Big Damage Awards: A Technique That Drives Jurors Toward Big Numbers

Estimated read-time: 4 minutes

Part 4 in a series on jury decision-making and bias.

By Joani Benoit

When juries are asked to award money for harm to individuals, a significant component of the award may be unrelated to economic damages. These awards are not a matter of simple math.

How do juries make such decisions when the losses are subjective? How does one value a life, or the shortening of a life, or a life in a wheelchair? How does one put a dollar amount on fear, loneliness or the inability to sleep well at night?

While we all know that there are many ways to enhance the sympathy a jury might feel for a plaintiff or to cultivate anger toward a defendant with deep pockets, you may be unaware of one of the most powerful ways to impact a number when the person making the decision has no related knowledge or experience to draw upon. The method is called anchoring, described well in Daniel Kahneman’s book, Thinking Fast and Slow.

Imagine anchoring a sailboat in a bay. You drop anchor after considering the likely direction of drift and the length of your anchor line. Your boat will not hover directly over the anchor, but you will drift only so far. The anchor determines the final position of the boat, once current and wind are accounted for.

Kahnmen and Amos Tversky showed through experiments that decisions and estimates are dramatically impacted by the introduction of non-related data. In the most famous experiment, they rigged a wheel-of-fortune so that when spun it would land on either the number 65 or the number 10. Study participants believed that the wheel was not rigged and had equal likelihood of landing on any number between 1 and 100. After spinning the wheel and generating what they believed was a random number, the participants were asked to answer a question few had any knowledge of: the percent of African nations that were members of the UN.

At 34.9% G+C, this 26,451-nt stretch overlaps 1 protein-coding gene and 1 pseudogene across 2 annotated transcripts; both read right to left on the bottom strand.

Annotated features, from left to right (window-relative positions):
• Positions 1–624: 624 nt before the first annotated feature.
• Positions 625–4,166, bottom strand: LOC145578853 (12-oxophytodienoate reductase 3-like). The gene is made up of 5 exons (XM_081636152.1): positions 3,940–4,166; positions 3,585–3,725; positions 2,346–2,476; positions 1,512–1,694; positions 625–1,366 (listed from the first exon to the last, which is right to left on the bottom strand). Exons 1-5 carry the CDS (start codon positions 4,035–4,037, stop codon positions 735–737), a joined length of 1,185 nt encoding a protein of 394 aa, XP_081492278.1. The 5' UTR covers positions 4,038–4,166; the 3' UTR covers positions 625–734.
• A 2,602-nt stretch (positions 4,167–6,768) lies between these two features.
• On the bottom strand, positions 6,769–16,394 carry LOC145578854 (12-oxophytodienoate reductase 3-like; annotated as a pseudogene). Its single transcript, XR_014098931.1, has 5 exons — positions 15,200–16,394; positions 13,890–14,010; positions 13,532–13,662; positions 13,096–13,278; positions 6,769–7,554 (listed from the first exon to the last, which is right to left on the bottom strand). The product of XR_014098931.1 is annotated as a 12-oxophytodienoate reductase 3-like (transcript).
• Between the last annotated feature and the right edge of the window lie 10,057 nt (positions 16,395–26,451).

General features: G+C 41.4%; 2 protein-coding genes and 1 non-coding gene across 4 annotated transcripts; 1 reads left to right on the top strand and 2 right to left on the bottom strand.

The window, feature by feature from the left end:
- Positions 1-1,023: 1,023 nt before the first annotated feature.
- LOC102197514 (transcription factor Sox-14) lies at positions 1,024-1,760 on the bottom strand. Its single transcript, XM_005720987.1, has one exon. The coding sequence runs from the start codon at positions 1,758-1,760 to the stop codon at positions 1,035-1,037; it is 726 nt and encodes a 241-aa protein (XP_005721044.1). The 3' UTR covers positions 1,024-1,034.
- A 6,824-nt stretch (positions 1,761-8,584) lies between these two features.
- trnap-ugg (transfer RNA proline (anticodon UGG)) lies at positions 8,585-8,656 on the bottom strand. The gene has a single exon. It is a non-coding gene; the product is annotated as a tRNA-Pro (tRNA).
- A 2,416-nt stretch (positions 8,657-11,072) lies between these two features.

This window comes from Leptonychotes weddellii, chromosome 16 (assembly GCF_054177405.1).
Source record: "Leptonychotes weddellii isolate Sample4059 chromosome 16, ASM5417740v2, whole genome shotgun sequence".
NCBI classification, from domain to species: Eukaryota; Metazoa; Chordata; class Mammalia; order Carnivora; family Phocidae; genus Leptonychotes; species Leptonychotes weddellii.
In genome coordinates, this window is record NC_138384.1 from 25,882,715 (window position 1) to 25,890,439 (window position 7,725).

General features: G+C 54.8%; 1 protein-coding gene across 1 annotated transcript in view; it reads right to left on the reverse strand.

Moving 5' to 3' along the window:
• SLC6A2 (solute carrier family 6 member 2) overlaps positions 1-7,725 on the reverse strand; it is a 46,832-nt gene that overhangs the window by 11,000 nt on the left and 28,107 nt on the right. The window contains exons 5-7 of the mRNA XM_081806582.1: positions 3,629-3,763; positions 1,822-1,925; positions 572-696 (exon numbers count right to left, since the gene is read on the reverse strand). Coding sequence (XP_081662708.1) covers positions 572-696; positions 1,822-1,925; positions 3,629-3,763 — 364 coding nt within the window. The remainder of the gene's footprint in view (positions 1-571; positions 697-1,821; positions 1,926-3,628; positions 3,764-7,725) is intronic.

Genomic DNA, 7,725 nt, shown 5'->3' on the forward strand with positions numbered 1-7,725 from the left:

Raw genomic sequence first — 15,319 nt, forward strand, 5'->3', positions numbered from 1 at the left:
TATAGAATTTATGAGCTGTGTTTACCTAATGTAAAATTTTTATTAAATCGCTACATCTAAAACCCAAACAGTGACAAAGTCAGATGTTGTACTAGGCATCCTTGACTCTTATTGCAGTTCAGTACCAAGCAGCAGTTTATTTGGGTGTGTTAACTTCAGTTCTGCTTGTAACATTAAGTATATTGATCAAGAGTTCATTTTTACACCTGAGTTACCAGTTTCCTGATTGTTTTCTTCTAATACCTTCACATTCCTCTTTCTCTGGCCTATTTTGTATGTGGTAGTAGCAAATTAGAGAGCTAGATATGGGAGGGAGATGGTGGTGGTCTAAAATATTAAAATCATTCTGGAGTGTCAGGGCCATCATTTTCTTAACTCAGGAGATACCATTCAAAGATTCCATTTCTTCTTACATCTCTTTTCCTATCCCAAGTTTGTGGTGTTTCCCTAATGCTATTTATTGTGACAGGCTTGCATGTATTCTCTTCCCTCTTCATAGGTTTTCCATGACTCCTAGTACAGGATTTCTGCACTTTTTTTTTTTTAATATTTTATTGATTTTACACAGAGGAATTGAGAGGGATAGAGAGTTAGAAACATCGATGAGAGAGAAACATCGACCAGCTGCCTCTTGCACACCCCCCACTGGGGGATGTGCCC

Even though they believed the wheel spin to be a random event, the study cohort that saw the wheel land on 65 gave an average guess of 45% of African nations as UN members; those who saw the wheel land on 10 estimated an average of 25%. The number the wheel was rigged to show served as an anchor, from which the estimate would drift only so far.

The effect has been repeated in subsequent experiments. German judges reading the rap sheet of a fictional shoplifter gave a sentence averaging 5 months when they rolled dice loaded to land on 3; the judges who rolled dice rigged to total 9 sentenced the fictional shoplifter to 8 months, +60% over the judges in the other group. These judges had an average of 15 years of experience as judges. Remember from my last article the decision fatigue effect that drove the likelihood of a positive parole decision from 0% to 65% depending on time of day. Again we see that even judges are not immune to the flaws in human thinking processes. Their decisions were signficantly impacted, quite literally, by a roll of the dice.

Similar results came with in a test of experienced realtors given the task of estimating the value of a home for sale, and on individuals at a science museum asked to estimate the height of the world’s tallest Redwood. In both cases, the estimates given correlated significantly with an arbitrary number given as a starting point.